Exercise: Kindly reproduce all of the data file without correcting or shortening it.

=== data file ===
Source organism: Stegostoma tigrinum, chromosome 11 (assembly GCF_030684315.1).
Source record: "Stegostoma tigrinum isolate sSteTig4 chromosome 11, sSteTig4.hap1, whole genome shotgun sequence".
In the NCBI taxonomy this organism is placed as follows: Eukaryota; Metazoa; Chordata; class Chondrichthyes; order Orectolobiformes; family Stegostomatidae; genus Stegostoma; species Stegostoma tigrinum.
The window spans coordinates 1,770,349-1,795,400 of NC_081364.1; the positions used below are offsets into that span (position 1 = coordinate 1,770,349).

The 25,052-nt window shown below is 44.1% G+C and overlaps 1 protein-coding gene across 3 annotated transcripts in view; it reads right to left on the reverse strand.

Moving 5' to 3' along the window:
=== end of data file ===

Source organism: Stegostoma tigrinum, chromosome 11 (assembly GCF_030684315.1).
Source record: "Stegostoma tigrinum isolate sSteTig4 chromosome 11, sSteTig4.hap1, whole genome shotgun sequence".
In the NCBI taxonomy this organism is placed as follows: Eukaryota; Metazoa; Chordata; class Chondrichthyes; order Orectolobiformes; family Stegostomatidae; genus Stegostoma; species Stegostoma tigrinum.
The window spans coordinates 1,770,349-1,795,400 of NC_081364.1; the positions used below are offsets into that span (position 1 = coordinate 1,770,349).

The 25,052-nt window shown below is 44.1% G+C and overlaps 1 protein-coding gene across 3 annotated transcripts in view; it reads right to left on the reverse strand.

Moving 5' to 3' along the window: